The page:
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When Comedic Movie Stars Go MIA

This Friday, you can catch Jim Carrey in the family comedy Mr. Popper's Penguins, and while it may signal that Carrey is entering a mid-career phase pioneered by Eddie Murphy (where formerly rambunctious comedy stars now share scenes with cute kids and even cuter animals), it closes the book on another chapter: Carrey's hiatus from the screen. Penguins will be the first live-action film Carrey has starred in since early 2008, when he finished filming I Love You Phillip Morris; that film hit several distribution snags and didn't make it into theaters until the end of 2010, but in the meantime, Carrey essentially took a few years off from his career — and he's not the only big comedy star to have done so.

Carrey would have had to take a much bigger breather to catch up to Mike Myers, who's become a virtual big-screen recluse. After The Cat in the Hat bombed in 2004, Myers didn't make another live-action movie for five years, instead drawing Shrek paychecks for a few days of work once in a blue moon. When Myers did resurface, it was with the calamitous The Love Guru, and aside from his single-scene cameo in Inglourious Basterds, he hasn't been seen in a movie since.

Still, no one tops Chris Tucker when it comes to a huge comedic star burrowing underground. After a promising 1997, when Tucker starred in Money Talks, The Fifth Element, and Jackie Brown, he became a superstar the next year with the first Rush Hour. In the thirteen years since, though, Tucker has made only two movies, and both were Rush Hour sequels. Studio executives that were initially eager to work with the actor have all but abandoned him, and he's thought to be practically unreachable when it comes to movie roles, having essentially turned his back on the business.

For Carrey and Myers, a vacation from the big screen could be seen as emblematic of a midlife crisis, but plenty of comedians have walked away after experiencing early success, too. Bill Murray took several years off after Ghostbusters made him the hottest prospect in Hollywood, simply because his dramatic debut in The Razor's Edge went unheralded that same year. (The mercurial Murray may need more coddling than his non-comedic counterparts: When he lost the Best Actor Oscar to Sean Penn in 2004, host Billy Crystal had to publicly plead with Murray not to stand and leave the ceremony.) Dave Chappelle took things even further, and after he walked away from his hit Comedy Central series Chappelle's Show in 2005, he quit acting altogether.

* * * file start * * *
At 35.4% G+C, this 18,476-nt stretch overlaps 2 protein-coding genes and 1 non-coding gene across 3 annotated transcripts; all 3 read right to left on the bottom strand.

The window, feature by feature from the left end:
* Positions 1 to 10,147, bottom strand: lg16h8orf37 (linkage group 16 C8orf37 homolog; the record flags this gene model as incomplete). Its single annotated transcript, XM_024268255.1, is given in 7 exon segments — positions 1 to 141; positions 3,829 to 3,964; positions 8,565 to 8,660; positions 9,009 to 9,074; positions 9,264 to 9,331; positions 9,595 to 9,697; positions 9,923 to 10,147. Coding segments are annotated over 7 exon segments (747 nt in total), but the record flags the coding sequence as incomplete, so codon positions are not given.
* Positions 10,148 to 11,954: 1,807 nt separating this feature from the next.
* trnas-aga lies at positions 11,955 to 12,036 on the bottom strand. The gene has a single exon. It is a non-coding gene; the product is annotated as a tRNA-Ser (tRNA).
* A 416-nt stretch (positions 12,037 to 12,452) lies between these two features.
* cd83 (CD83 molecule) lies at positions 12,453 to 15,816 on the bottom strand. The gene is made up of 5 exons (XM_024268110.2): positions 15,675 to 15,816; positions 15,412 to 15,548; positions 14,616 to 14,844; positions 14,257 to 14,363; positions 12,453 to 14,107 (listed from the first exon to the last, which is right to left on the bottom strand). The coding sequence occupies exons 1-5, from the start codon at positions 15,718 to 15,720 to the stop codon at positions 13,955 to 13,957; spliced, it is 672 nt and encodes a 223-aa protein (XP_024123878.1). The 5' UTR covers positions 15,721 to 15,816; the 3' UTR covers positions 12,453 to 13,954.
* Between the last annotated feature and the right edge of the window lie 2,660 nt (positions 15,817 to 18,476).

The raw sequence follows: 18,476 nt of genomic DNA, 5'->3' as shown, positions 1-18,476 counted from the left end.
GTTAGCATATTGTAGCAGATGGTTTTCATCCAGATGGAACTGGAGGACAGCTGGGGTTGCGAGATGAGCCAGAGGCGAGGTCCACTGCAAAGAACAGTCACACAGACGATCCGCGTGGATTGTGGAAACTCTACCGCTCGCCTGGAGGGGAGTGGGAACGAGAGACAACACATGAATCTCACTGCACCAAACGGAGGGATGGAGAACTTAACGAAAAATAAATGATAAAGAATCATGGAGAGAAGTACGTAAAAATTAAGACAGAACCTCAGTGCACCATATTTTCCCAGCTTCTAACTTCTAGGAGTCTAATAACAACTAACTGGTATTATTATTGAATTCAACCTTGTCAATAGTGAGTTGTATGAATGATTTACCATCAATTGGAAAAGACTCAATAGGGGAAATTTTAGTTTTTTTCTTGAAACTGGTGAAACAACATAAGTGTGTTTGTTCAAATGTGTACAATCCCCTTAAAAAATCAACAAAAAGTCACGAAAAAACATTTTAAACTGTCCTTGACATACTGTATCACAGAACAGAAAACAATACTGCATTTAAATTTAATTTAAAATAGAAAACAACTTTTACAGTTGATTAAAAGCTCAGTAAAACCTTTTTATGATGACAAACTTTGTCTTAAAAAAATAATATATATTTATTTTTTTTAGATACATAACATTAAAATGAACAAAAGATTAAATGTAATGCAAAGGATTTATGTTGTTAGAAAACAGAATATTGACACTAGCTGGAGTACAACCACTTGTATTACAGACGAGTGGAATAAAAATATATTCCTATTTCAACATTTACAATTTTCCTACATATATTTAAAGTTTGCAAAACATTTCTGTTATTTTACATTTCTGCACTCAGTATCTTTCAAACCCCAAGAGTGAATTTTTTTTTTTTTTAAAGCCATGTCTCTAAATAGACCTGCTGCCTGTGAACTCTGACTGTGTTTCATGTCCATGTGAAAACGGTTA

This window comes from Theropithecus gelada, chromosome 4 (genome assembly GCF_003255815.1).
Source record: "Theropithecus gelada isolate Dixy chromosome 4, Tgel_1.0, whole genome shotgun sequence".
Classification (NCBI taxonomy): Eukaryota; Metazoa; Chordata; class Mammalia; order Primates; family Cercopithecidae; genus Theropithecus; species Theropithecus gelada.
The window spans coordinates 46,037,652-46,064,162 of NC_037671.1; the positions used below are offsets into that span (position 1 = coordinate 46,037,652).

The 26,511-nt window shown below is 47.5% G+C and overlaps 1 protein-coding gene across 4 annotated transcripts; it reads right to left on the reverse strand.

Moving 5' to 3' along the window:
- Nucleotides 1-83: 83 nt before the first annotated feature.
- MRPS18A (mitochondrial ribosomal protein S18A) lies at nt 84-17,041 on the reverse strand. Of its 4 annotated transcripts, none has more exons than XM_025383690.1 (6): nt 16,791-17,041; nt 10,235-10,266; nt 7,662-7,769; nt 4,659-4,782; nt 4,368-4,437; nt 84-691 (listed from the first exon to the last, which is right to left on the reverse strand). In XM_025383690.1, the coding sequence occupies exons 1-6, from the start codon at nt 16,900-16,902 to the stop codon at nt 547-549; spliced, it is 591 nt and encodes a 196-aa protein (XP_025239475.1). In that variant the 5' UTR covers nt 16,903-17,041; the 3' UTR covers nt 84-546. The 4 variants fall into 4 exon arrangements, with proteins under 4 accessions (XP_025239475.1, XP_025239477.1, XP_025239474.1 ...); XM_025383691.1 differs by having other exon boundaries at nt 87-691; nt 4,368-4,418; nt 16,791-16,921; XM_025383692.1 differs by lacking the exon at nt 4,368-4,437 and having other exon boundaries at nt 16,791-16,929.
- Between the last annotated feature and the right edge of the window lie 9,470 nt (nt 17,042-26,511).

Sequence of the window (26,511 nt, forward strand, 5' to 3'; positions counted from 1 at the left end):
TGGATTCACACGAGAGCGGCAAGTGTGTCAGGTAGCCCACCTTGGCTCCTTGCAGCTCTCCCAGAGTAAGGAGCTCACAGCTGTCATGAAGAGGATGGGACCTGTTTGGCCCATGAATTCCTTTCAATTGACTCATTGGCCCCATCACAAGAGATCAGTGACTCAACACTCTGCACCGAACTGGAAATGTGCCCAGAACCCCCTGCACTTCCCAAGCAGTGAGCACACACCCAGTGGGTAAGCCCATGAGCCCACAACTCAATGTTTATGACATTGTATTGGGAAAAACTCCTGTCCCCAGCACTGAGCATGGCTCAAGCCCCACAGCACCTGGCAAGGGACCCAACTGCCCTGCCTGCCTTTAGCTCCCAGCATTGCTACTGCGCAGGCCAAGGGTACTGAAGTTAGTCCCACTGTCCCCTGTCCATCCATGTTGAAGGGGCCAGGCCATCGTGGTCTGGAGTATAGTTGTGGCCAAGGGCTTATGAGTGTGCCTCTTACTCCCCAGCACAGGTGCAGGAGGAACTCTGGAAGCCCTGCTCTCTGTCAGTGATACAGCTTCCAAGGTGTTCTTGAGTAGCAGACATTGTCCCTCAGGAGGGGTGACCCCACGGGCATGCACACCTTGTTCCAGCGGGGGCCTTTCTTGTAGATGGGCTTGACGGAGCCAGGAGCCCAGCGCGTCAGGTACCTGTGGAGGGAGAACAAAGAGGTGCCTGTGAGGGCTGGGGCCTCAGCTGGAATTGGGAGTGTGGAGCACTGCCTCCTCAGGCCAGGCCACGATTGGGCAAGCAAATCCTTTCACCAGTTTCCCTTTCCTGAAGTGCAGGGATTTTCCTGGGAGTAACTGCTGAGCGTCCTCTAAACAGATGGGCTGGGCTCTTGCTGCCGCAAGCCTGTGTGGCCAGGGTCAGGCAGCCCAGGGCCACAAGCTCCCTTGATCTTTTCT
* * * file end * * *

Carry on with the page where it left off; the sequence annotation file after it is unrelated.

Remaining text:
It shouldn't come as a surprise that comedians are a little darker than their screen personas would suggest, but who knew they were capable of so much drama? It's rare that other actors exhibit the same behavior; while they may take the occasional break from work, dramatic actors usually have better motivated excuses, like spending time with their kids or rehab. Could it be that our comic superstars get burned out fast, or are they simply more prickly than your usual actor?

Whatever the reason, those MIA actors are making the Judd Apatow troupe look better in comparison. The neuroses seem lower with actors like Seth Rogen, Kristen Wiig, and Jonah Hill, all of whom seem appreciative to get work, not eager to shun it. (Most of them can't pull the $20 million paycheck that Carrey and Myers would get in their heyday, but maybe they're better off for it.) When you look at all the actors who abruptly hit pause on their careers, it's no wonder that Steve Carell has become the industry's go-to guy for new comedy scripts: No one would have begrudged the actor some time off after leaving The Office, but he leapt right into a new movie, and his dance card has filled up with new projects. After all, he told the Guardian last year, he never aspired to become a movie-making diva. "I never dreamt of it," he said. "I honestly didn't. I dreamt of being employed. I set the bar there for myself. I dreamt of being able to make a living doing something that I love." Carell makes it sound so simple that you want to pose the question to Carrey and his brethren: Where has your love gone?

Photo: Kevin Winter/Getty Images for Paramount Pictures , Kevin Winter/Getty Images, Jemal Countess/Getty Images